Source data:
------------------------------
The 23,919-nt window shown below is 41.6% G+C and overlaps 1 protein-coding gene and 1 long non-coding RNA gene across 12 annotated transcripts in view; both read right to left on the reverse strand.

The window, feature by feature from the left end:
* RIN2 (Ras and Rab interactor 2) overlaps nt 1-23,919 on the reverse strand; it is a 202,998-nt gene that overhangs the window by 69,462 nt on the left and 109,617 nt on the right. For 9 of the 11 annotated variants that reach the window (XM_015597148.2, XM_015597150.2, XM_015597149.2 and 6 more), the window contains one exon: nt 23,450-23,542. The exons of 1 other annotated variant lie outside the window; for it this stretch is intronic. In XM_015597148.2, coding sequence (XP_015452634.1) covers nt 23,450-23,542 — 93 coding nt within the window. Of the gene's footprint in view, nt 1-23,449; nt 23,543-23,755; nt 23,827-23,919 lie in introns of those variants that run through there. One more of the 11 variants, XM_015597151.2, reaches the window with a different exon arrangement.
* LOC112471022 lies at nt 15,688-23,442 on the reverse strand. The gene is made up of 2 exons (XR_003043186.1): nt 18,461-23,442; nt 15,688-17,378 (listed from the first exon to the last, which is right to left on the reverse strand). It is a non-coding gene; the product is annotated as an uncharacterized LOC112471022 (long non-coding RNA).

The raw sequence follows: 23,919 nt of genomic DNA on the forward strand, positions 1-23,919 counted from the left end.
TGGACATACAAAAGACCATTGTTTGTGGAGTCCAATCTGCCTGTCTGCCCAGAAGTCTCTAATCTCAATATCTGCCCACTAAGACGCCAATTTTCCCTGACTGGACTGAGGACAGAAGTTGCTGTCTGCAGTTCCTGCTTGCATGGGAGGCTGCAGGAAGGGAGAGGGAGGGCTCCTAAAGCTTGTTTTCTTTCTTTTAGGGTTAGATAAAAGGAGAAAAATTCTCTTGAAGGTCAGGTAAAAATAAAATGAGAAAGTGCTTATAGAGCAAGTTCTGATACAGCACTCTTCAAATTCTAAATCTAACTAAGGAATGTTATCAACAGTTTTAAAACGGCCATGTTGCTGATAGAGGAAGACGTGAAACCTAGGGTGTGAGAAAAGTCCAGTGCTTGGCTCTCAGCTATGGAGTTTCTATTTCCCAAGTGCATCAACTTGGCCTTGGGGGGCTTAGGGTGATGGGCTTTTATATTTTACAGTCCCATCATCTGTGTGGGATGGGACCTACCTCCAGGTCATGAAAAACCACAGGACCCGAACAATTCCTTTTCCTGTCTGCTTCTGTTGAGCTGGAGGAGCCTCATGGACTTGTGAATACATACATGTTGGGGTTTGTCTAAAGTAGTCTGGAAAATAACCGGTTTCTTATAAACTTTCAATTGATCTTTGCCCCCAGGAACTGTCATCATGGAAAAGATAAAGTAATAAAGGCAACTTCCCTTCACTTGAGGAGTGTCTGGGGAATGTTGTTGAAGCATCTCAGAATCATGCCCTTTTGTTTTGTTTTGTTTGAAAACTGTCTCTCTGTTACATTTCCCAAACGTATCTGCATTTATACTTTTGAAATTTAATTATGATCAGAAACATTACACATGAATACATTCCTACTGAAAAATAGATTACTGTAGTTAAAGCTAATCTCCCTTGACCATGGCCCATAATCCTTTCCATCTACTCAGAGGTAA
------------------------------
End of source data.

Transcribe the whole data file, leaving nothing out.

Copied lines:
The 23,919-nt window shown below is 41.6% G+C and overlaps 1 protein-coding gene and 1 long non-coding RNA gene across 12 annotated transcripts in view; both read right to left on the reverse strand.

The window, feature by feature from the left end:
* RIN2 (Ras and Rab interactor 2) overlaps nt 1-23,919 on the reverse strand; it is a 202,998-nt gene that overhangs the window by 69,462 nt on the left and 109,617 nt on the right. For 9 of the 11 annotated variants that reach the window (XM_015597148.2, XM_015597150.2, XM_015597149.2 and 6 more), the window contains one exon: nt 23,450-23,542. The exons of 1 other annotated variant lie outside the window; for it this stretch is intronic. In XM_015597148.2, coding sequence (XP_015452634.1) covers nt 23,450-23,542 — 93 coding nt within the window. Of the gene's footprint in view, nt 1-23,449; nt 23,543-23,755; nt 23,827-23,919 lie in introns of those variants that run through there. One more of the 11 variants, XM_015597151.2, reaches the window with a different exon arrangement.
* LOC112471022 lies at nt 15,688-23,442 on the reverse strand. The gene is made up of 2 exons (XR_003043186.1): nt 18,461-23,442; nt 15,688-17,378 (listed from the first exon to the last, which is right to left on the reverse strand). It is a non-coding gene; the product is annotated as an uncharacterized LOC112471022 (long non-coding RNA).

The raw sequence follows: 23,919 nt of genomic DNA on the forward strand, positions 1-23,919 counted from the left end.
TGGACATACAAAAGACCATTGTTTGTGGAGTCCAATCTGCCTGTCTGCCCAGAAGTCTCTAATCTCAATATCTGCCCACTAAGACGCCAATTTTCCCTGACTGGACTGAGGACAGAAGTTGCTGTCTGCAGTTCCTGCTTGCATGGGAGGCTGCAGGAAGGGAGAGGGAGGGCTCCTAAAGCTTGTTTTCTTTCTTTTAGGGTTAGATAAAAGGAGAAAAATTCTCTTGAAGGTCAGGTAAAAATAAAATGAGAAAGTGCTTATAGAGCAAGTTCTGATACAGCACTCTTCAAATTCTAAATCTAACTAAGGAATGTTATCAACAGTTTTAAAACGGCCATGTTGCTGATAGAGGAAGACGTGAAACCTAGGGTGTGAGAAAAGTCCAGTGCTTGGCTCTCAGCTATGGAGTTTCTATTTCCCAAGTGCATCAACTTGGCCTTGGGGGGCTTAGGGTGATGGGCTTTTATATTTTACAGTCCCATCATCTGTGTGGGATGGGACCTACCTCCAGGTCATGAAAAACCACAGGACCCGAACAATTCCTTTTCCTGTCTGCTTCTGTTGAGCTGGAGGAGCCTCATGGACTTGTGAATACATACATGTTGGGGTTTGTCTAAAGTAGTCTGGAAAATAACCGGTTTCTTATAAACTTTCAATTGATCTTTGCCCCCAGGAACTGTCATCATGGAAAAGATAAAGTAATAAAGGCAACTTCCCTTCACTTGAGGAGTGTCTGGGGAATGTTGTTGAAGCATCTCAGAATCATGCCCTTTTGTTTTGTTTTGTTTGAAAACTGTCTCTCTGTTACATTTCCCAAACGTATCTGCATTTATACTTTTGAAATTTAATTATGATCAGAAACATTACACATGAATACATTCCTACTGAAAAATAGATTACTGTAGTTAAAGCTAATCTCCCTTGACCATGGCCCATAATCCTTTCCATCTACTCAGAGGTAA